When I was young I wanted to see the world. I wanted to explore the unexplored, find hidden cities and lost tribes (never once thinking that these tribes were unlikely to have counted themselves lost), uncover ancient treasures and discover species new to science.
I pored over the literature I had access to at the time (in those distant pre-internet days), whether my parents’ ample collection of books, my own burgeoning supply, or the library (school or otherwise). I would read fictional tales of these adventures: Willard Price, Arthur Conan Doyle, Johann Wyss, Daniel Defoe, R.M. Ballantyne or Gerald Durrell being just some of the authors I admired and devoured. I would also work my way through the non-fiction selection, again including tales of real life explorers and, especially, works about the natural world — particular favourites being David Attenborough and Gerald Durrell (again – The Amateur Naturalist is a book I returned to, and still do, over and over).
After we had moved north to Orkney, on our own adventure, I began to learn of other real-life adventurers — the men of the Hudson’s Bay Company, John Rae, the whalers, and the explorers who would stop in to take on water, supplies and men at Stromness, before leaving to cross the Atlantic, or sail towards far seas.
Rae was a famous son of Orkney, savaged in his lifetime by believing the word of the native peoples of the far north of Canada when they told him the starving survivors of Franklin’s expedition of 1846, to uncover the North West passage, had eventually resorted to cannibalism. Franklin’s widow famously enlisted none other than a certain Charles Dickens to destroy Rae’s reputation, paint him as ignorant and foolish for believing the word of the Inuit. In just one quote from a large selection indicative of the imperial racist ways of time, Dickens would write “We believe every savage to be in his heart covetous, treacherous, and cruel…” Rae would finally be proven correct — but not until 1997. (Apologies for the slight tangent here — it irks that a true explorer, a good man who respected the native peoples he encountered, earning their respect along the way, would be besmirched by an establishment deeply steeped in institutionalised racism. Yes, I know it was a long time ago, but still…!)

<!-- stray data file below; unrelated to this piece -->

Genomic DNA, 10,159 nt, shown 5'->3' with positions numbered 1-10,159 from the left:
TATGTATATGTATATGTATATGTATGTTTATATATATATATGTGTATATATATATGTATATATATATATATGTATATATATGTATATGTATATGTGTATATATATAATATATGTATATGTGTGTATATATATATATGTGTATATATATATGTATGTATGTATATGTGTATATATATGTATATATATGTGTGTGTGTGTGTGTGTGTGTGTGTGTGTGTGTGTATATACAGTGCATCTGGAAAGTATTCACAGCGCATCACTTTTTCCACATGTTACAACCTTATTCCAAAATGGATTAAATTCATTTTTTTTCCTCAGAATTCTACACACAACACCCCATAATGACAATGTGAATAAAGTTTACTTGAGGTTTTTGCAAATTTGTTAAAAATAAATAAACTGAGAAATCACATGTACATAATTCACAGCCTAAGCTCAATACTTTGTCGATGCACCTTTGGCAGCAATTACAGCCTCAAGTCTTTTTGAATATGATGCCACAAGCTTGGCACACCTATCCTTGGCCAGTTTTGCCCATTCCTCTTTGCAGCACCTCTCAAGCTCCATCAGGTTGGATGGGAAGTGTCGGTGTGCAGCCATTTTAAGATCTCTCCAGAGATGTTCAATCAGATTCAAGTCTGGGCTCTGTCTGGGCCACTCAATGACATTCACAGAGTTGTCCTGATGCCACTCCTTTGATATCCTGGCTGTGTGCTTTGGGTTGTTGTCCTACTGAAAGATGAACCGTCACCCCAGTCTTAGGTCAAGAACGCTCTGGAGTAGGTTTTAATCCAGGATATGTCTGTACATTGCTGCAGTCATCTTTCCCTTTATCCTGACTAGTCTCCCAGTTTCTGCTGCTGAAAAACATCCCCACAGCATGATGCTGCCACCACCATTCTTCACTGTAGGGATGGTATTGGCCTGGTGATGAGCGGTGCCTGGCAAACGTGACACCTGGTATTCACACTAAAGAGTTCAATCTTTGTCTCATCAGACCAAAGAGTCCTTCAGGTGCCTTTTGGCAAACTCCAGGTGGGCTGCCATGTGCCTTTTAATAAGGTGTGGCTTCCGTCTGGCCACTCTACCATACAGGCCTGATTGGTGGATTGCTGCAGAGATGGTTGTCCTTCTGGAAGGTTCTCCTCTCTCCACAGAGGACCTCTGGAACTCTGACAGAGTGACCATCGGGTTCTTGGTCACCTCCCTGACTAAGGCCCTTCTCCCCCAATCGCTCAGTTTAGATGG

As I have already mentioned in my “In the Wild” section of this site, I longed to head to the deep jungles of the Amazon. At that time dense tropical forest seemed to me to be the epitome of unexplored — uncharted wilderness, harbouring who knows what? As I grew older I began to look at other environments too, study them in more depth — the great boreal forests of the world, the Arctic, mountains, deserts or the vast savannahs. I realised I was beginning to lose my particular blinkered childhood attachment to the jungles and instead to spread my interest amongst every environment on earth. I cast my net wide and read all I could ensnare.
Then, at some point, I realised I was just as interested in people and our own journey as a species as I was the natural world we inhabit. I began to study current and ancient civilisations, current and ancient hunter-gatherers and everything in between. I eventually developed a particular interest in the Mesolithic and Early Neolithic of western Europe, but also in those tribes still practising an ancient way of life — the Evenki of Siberia, for example. I would (and still do) stand in front of a museum cabinet, looking at the detail and method of stitching on dusty clothing, or the exact way in which an arrow has been fletched, both collected at the height of empire and brought back as curios, items to wow Victorian ladies and gentlemen and their starched, Sunday-best offspring.